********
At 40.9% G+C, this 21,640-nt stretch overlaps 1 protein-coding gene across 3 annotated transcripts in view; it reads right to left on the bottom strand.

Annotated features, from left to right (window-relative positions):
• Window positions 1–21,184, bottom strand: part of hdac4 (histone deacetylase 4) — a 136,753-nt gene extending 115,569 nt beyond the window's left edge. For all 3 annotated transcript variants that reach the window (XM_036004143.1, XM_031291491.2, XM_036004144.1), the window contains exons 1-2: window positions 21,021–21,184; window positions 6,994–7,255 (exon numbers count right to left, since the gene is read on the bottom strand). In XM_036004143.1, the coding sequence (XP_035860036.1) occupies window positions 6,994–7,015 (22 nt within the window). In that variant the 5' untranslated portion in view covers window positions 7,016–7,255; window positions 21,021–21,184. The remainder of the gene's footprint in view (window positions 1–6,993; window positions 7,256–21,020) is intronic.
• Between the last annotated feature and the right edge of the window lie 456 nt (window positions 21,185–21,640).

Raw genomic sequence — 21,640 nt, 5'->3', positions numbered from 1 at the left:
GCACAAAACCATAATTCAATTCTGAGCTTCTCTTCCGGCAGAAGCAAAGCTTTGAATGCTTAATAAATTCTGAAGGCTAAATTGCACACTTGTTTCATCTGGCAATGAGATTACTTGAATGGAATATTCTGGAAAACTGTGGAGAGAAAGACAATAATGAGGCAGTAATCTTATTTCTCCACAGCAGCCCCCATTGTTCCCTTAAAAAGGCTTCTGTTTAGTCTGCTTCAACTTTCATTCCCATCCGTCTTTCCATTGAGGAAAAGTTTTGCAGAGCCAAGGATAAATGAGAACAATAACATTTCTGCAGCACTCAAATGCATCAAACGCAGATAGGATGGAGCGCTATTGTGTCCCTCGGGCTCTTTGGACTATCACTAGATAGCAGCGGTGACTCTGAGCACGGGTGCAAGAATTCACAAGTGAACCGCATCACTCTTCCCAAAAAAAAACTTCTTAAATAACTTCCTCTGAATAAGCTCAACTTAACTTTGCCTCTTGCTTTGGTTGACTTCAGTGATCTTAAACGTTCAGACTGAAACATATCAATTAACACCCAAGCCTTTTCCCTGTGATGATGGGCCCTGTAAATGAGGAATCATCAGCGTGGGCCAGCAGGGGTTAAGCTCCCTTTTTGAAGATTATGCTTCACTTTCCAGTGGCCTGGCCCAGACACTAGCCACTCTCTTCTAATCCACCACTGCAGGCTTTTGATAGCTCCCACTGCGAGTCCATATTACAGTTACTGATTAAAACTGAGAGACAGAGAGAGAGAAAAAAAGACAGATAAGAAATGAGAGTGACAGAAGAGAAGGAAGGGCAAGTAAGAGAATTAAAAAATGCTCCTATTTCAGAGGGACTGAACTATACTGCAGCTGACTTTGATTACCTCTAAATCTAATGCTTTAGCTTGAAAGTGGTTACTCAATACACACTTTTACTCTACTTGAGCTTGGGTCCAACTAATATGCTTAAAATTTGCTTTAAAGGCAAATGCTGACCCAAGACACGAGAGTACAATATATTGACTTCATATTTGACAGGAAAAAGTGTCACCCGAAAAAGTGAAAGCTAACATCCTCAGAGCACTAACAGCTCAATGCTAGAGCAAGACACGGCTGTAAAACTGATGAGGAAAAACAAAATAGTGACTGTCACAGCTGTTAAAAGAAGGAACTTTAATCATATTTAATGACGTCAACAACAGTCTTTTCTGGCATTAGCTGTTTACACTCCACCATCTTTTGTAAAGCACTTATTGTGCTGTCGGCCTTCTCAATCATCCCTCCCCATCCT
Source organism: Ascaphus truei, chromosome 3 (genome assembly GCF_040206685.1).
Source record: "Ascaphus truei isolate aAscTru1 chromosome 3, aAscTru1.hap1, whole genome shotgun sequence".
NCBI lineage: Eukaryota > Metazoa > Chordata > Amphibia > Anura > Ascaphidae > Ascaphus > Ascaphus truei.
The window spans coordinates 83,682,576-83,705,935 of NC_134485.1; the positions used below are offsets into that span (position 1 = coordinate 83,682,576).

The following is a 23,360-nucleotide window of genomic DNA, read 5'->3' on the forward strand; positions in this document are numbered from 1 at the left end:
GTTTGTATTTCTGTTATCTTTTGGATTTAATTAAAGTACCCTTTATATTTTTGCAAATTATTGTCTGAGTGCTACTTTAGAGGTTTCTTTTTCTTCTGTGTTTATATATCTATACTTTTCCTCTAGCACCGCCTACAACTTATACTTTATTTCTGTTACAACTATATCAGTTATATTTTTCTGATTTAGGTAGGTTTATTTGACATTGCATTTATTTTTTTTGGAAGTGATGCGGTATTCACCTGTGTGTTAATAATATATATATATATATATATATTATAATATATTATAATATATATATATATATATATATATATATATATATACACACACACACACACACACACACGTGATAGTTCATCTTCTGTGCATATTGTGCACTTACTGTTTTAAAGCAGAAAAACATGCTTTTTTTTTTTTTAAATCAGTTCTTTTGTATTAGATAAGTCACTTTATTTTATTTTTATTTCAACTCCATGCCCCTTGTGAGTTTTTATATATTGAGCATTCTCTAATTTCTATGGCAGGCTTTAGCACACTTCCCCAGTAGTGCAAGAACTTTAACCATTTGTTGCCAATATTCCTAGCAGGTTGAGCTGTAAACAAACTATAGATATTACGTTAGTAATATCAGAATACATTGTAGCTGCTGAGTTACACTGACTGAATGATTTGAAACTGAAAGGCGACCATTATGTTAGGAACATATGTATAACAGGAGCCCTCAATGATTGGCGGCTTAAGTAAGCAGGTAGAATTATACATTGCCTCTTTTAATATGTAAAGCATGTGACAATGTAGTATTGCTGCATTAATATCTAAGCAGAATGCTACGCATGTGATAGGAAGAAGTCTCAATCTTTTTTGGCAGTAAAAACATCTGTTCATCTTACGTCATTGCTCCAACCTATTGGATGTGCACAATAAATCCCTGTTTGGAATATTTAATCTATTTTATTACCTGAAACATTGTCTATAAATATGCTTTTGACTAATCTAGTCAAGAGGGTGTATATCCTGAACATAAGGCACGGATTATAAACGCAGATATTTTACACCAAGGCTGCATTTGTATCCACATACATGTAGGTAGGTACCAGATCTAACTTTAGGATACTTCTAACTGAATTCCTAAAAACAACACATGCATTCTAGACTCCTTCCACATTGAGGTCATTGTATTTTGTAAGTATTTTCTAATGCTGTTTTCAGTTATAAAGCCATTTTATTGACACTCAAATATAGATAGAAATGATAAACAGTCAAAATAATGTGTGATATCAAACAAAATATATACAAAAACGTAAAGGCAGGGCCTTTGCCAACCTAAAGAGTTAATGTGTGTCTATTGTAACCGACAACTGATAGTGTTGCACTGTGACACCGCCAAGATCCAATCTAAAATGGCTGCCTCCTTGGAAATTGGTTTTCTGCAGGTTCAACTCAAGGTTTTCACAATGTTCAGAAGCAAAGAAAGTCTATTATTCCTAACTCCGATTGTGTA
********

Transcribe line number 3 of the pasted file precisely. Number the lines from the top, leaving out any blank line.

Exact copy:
• Window positions 1–21,184, bottom strand: part of hdac4 (histone deacetylase 4) — a 136,753-nt gene extending 115,569 nt beyond the window's left edge. For all 3 annotated transcript variants that reach the window (XM_036004143.1, XM_031291491.2, XM_036004144.1), the window contains exons 1-2: window positions 21,021–21,184; window positions 6,994–7,255 (exon numbers count right to left, since the gene is read on the bottom strand). In XM_036004143.1, the coding sequence (XP_035860036.1) occupies window positions 6,994–7,015 (22 nt within the window). In that variant the 5' untranslated portion in view covers window positions 7,016–7,255; window positions 21,021–21,184. The remainder of the gene's footprint in view (window positions 1–6,993; window positions 7,256–21,020) is intronic.